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* Market volatility a risk to M&A in second half
* Strategic deals by cash-rich companies still seen
* M&A could jump after Labor Day if markets calm down
By Paritosh Bansal and Megan Davies
NEW YORK, Aug 15 Dealmakers are worried about
market volatility and its impact on mergers and acquisitions in
the second half of the year, drawing little solace from a spate
of transactions announced on Monday.
Google Inc (GOOG.O) surprised the market with its largest
deal to date, a $12.5 billion acquisition of phone hardware
maker Motorola Mobility Holdings Inc (MMI.N).
Other deals included Time Warner Cable Inc's TWC.N
purchase of Carlyle Group's [CYL.UL] cable operator, Insight
Communications, for $3 billion, Cargill Inc's [CARG.UL] deal to
buy animal feeds producer Provimi from private equity firm
Permira for 1.5 billion euros ($2.1 billion) and Transocean
Ltd's RIGN.VX $1.43 billion bid for Aker Drilling ASA
The spurt of deals lifted the stock market and gave bankers
and lawyers some optimism M&A will not be derailed by last
week's market gyrations, but they said volatility remains a big
risk to dealmaking.
These deals were likely in the works for some time,
dealmakers said, adding that for every deal announced, many
fell by the wayside in the past few days.
"Given the recent volatility and pull-back in the financing
markets, there undoubtedly has been an impact on the M&A
markets," said Ehren Stenzler, co-head of U.S. M&A at UBS AG
UBSN.VX. UBS advised Insight on its sale to Time Warner and
Virgin Media Inc VMED.O on the sale of its stake in UKTV to
Scripps Networks Interactive Inc SNI.N.
"Despite a busy Monday morning -- these market dynamics
clearly aren't helpful for getting deals done generally,"
Stenzler said. "However, despite the volatility, for deals that
are strategic they can and will still get done."
Jeffrey Raich, a founding partner at Moelis & Co, added:
"If we see volatility go down I do think that, post Labor Day,
we will see a surge in M&A activity."
M&A volume has blasted past 2010 thanks to the surge in
transactions in the first few months of the year. Deal volume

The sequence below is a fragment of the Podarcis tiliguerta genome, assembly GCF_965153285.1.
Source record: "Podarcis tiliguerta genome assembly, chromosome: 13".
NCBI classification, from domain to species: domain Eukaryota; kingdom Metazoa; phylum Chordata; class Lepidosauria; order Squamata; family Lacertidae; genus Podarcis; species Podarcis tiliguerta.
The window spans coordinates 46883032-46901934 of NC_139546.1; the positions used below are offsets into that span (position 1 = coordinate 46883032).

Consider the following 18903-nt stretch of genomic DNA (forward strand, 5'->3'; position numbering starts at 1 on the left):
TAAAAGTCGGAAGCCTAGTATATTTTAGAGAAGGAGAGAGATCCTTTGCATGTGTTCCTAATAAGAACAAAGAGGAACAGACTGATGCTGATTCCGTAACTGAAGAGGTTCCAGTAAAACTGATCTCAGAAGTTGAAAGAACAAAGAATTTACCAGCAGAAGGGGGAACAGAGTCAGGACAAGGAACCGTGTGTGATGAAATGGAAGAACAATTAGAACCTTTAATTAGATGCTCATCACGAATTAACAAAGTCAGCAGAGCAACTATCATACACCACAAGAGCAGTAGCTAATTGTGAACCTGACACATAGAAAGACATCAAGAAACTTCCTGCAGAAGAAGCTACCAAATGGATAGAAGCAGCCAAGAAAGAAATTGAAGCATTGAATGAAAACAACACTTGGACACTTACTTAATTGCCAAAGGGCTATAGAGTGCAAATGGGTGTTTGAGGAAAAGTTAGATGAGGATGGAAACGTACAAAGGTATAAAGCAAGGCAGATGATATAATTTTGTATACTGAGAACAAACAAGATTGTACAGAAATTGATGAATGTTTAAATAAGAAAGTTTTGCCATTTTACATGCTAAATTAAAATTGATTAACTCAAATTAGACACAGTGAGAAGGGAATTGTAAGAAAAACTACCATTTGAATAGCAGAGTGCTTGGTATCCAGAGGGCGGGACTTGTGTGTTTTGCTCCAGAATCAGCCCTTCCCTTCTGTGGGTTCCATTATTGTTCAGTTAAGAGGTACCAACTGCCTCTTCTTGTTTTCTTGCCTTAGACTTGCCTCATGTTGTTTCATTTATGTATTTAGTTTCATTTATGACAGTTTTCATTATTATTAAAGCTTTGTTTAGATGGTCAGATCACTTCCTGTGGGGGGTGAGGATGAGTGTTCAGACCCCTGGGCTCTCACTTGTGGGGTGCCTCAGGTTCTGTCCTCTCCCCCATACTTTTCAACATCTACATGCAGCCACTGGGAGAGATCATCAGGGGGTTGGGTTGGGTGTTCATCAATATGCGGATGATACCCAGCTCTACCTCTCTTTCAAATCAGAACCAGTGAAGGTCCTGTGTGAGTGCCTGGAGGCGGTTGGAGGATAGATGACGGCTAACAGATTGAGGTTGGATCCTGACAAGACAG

is up 31 percent so far this year worldwide to $1.79 trillion,
compared with $1.37 trillion the same period a year ago. U.S.
deal volume alone is up 76 percent.
Deals are being stoked by companies' cash balances
remaining high, the continuing availability of cheap debt for
corporations with good credit, a narrowing valuation gap
between buyers and sellers and a search for growth by companies
in a weak economy.
"This year is clearly a better year for M&A than last
year," said Frank Aquila, M&A lawyer at Sullivan & Cromwell.
"(All the) fundamentals are there for a strong M&A market and
that will continue and nothing that has happened over the last
10 days really changes those fundamentals."
But wild swings in stock markets and a pull-back in
financing in the last few days has given a lot of chief
executives and their boards a pause, dealmakers said.
Many companies in the early stages of deal talks have
pulled back, sometimes to buy back stock as the markets
They are also waiting to ride out the traditionally slow
summer month of August and see how the market behaves after
Labor Day in September before restarting any talks for deals,
"If you had a deal that was in the works and it was still
early to middle stages, chances are that's gone on hold," said
David DeNunzio, vice chairman of Credit Suisse's CSGN.VX M&A
group. "Most people are saying, 'Let's give it 30 or 60 days
and see where the markets settle out and where we are.'
"If you had a deal that was real close, most people are
going to try to push those through. Those kinds of deals will
forge through, but they will be fewer and far between."
(Reporting by Megan Davies and Paritosh Bansal; editing by